Not every violin teacher lists this online, but you should check if the teacher has done and passed a comprehensive background check, especially if the lesson is for your child. Some live online violin lesson websites, such as Lesson With You, offer free trial lessons with professional violin instructors who are fully background checked.

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Questions to ask when choosing a violin teacher

About the lessons

Once you’re done with narrowing down a number of potential violin teachers, the next step is to talk with them. Here are some recommendations for questions to ask:

  • What’s the lesson cost?
  • How do you prefer payment for lessons, and when is it due?
  • Are there any fees or policies regarding lesson cancellations?
  • How can I reschedule lessons, and what’s your policy for that?
  • Do you offer weekly lessons?
  • Any lesson packages?
  • Is there a discount available for families?

About the instruction

  • What’s the size of your studio? What ages and levels of students do you mainly teach?
  • Which method book do you use? Is the curriculum personalized?
  • Do you expect students to participate in studio recital, jury or competition?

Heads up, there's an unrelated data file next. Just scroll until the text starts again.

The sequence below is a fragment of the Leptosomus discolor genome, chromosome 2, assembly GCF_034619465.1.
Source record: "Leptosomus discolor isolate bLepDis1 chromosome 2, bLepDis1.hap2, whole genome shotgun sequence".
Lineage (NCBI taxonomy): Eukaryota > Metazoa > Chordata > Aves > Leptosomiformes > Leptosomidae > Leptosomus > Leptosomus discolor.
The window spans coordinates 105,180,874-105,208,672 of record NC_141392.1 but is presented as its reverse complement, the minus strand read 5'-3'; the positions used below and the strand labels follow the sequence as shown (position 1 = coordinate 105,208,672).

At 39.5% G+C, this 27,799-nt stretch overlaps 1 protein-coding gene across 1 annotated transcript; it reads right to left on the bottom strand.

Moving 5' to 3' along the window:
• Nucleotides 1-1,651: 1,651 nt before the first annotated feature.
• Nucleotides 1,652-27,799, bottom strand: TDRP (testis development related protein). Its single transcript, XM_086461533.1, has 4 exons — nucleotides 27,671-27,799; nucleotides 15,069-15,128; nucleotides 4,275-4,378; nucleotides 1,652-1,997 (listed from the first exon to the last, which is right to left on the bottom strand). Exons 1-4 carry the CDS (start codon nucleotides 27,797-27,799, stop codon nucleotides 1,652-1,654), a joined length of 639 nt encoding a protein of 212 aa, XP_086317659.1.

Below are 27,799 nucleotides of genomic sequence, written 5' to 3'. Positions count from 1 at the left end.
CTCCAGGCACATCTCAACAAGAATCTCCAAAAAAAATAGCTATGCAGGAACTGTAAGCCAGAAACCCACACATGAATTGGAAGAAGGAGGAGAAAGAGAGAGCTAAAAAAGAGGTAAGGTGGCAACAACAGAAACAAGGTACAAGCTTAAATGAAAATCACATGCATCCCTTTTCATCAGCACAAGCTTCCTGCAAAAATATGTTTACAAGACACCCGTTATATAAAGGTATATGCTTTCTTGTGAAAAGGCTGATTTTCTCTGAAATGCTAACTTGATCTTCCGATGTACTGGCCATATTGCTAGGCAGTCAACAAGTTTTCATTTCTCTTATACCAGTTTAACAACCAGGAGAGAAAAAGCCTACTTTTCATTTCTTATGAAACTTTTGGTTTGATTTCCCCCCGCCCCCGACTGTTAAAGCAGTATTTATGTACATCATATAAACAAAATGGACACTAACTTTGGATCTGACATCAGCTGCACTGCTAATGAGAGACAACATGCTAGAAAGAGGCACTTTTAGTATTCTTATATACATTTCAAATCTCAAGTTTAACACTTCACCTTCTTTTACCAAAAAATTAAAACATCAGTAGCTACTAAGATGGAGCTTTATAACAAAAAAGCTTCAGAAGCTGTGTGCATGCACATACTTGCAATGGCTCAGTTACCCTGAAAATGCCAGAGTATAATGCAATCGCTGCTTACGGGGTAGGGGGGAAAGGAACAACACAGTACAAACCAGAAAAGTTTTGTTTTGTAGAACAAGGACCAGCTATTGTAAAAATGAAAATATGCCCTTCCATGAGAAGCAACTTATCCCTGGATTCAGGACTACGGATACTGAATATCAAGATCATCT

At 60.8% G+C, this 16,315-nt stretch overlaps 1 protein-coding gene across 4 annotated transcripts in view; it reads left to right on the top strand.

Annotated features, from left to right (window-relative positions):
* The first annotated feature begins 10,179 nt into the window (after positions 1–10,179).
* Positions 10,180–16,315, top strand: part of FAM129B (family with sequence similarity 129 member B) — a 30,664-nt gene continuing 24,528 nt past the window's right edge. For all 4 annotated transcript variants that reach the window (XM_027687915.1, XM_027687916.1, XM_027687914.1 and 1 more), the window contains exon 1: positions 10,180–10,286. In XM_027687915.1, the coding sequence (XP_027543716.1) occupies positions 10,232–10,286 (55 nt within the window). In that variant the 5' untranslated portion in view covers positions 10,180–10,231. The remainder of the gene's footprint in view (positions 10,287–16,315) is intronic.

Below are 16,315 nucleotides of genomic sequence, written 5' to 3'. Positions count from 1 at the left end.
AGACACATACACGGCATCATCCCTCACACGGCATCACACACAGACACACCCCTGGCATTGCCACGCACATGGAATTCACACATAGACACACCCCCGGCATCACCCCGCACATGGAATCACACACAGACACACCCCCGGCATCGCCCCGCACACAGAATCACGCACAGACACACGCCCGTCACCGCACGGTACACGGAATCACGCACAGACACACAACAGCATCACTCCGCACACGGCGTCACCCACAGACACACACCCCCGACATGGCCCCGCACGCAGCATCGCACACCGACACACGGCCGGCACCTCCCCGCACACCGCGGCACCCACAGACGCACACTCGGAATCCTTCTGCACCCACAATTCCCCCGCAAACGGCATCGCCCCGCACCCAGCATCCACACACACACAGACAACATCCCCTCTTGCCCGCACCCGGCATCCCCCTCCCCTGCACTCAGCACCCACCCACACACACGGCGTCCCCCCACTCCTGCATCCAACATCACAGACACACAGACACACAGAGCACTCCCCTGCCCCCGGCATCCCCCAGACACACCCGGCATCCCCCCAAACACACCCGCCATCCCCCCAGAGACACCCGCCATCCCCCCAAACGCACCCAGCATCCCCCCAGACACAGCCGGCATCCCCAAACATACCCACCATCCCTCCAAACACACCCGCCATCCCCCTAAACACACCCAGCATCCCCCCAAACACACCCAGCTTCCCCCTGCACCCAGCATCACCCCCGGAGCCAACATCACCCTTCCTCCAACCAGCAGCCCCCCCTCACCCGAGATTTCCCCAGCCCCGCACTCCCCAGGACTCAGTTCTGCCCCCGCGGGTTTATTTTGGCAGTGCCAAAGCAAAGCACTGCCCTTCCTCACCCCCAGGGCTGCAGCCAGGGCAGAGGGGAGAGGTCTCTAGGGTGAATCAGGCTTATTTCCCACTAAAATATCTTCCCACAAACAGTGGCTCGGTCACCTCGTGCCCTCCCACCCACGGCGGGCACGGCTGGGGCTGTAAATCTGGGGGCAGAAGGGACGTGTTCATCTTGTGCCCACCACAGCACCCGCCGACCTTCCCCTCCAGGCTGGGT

• What are your practice expectations for beginners and advanced students?
  • How to do motivate students to practice violin and improve?
  • What’s the timeline for advancing to the next level (method books)?

Take a trial lesson first

When reaching out to potential violin teachers, make sure to ask if they offer trial lessons. Taking a trial lesson can give you fresh insights on a couple of things: 

  • Does the teacher speak clearly and ask appropriate questions to the student? How does the teacher respond to the answers the student provided and vice versa?

  • How does the teacher initiate and lead the violin lesson? Is the lesson engaging? How frequent does the teacher play violin and show the technique to the student?

  • Does the violin instructor give instruction on the technique and musical aspect?

  • What’s the teacher like? Happy, calm or rather moody? Is the teacher likeable?

  • How often does the teacher give feedback? Are they direct or indirect? Does the teacher pay enough attention to detail and correct the student? It’s also important to see how the student responds to the compliment and criticism.

  • How does the instructor end the lesson? When the instructor gives assignments or homework, does the student leave the lesson clear on what to work on next?